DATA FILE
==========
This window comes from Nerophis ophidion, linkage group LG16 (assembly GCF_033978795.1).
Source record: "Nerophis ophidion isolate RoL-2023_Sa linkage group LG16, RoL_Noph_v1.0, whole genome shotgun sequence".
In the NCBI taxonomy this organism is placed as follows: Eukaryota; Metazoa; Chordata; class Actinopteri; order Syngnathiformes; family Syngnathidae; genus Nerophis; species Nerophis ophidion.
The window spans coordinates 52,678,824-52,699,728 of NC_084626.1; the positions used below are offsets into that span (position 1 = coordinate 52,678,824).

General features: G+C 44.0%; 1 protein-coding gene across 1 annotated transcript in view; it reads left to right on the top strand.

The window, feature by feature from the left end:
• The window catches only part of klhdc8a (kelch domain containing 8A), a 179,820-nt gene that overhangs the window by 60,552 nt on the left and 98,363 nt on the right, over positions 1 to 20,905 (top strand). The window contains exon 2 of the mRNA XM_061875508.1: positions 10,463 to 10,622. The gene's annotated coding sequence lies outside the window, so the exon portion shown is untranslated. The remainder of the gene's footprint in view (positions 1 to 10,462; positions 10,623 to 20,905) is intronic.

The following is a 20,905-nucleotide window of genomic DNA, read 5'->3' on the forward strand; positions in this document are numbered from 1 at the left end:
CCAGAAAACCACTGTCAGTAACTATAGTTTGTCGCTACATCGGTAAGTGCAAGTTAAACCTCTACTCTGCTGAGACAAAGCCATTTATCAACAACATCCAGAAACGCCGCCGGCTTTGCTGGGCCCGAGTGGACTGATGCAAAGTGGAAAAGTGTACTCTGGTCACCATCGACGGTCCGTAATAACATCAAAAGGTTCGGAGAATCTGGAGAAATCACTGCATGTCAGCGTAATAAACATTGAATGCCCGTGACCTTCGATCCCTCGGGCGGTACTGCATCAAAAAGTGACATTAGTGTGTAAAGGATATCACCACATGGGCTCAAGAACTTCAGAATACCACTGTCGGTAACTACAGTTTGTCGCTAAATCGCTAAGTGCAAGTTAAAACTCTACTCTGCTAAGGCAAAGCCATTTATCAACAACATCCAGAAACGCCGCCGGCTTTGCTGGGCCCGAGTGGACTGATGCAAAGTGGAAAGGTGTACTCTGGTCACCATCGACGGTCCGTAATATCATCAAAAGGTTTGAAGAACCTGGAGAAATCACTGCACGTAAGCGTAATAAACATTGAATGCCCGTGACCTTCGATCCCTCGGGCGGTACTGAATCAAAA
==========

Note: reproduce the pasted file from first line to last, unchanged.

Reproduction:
This window comes from Nerophis ophidion, linkage group LG16 (assembly GCF_033978795.1).
Source record: "Nerophis ophidion isolate RoL-2023_Sa linkage group LG16, RoL_Noph_v1.0, whole genome shotgun sequence".
In the NCBI taxonomy this organism is placed as follows: Eukaryota; Metazoa; Chordata; class Actinopteri; order Syngnathiformes; family Syngnathidae; genus Nerophis; species Nerophis ophidion.
The window spans coordinates 52,678,824-52,699,728 of NC_084626.1; the positions used below are offsets into that span (position 1 = coordinate 52,678,824).

General features: G+C 44.0%; 1 protein-coding gene across 1 annotated transcript in view; it reads left to right on the top strand.

The window, feature by feature from the left end:
• The window catches only part of klhdc8a (kelch domain containing 8A), a 179,820-nt gene that overhangs the window by 60,552 nt on the left and 98,363 nt on the right, over positions 1 to 20,905 (top strand). The window contains exon 2 of the mRNA XM_061875508.1: positions 10,463 to 10,622. The gene's annotated coding sequence lies outside the window, so the exon portion shown is untranslated. The remainder of the gene's footprint in view (positions 1 to 10,462; positions 10,623 to 20,905) is intronic.

The following is a 20,905-nucleotide window of genomic DNA, read 5'->3' on the forward strand; positions in this document are numbered from 1 at the left end:
CCAGAAAACCACTGTCAGTAACTATAGTTTGTCGCTACATCGGTAAGTGCAAGTTAAACCTCTACTCTGCTGAGACAAAGCCATTTATCAACAACATCCAGAAACGCCGCCGGCTTTGCTGGGCCCGAGTGGACTGATGCAAAGTGGAAAAGTGTACTCTGGTCACCATCGACGGTCCGTAATAACATCAAAAGGTTCGGAGAATCTGGAGAAATCACTGCATGTCAGCGTAATAAACATTGAATGCCCGTGACCTTCGATCCCTCGGGCGGTACTGCATCAAAAAGTGACATTAGTGTGTAAAGGATATCACCACATGGGCTCAAGAACTTCAGAATACCACTGTCGGTAACTACAGTTTGTCGCTAAATCGCTAAGTGCAAGTTAAAACTCTACTCTGCTAAGGCAAAGCCATTTATCAACAACATCCAGAAACGCCGCCGGCTTTGCTGGGCCCGAGTGGACTGATGCAAAGTGGAAAGGTGTACTCTGGTCACCATCGACGGTCCGTAATATCATCAAAAGGTTTGAAGAACCTGGAGAAATCACTGCACGTAAGCGTAATAAACATTGAATGCCCGTGACCTTCGATCCCTCGGGCGGTACTGAATCAAAA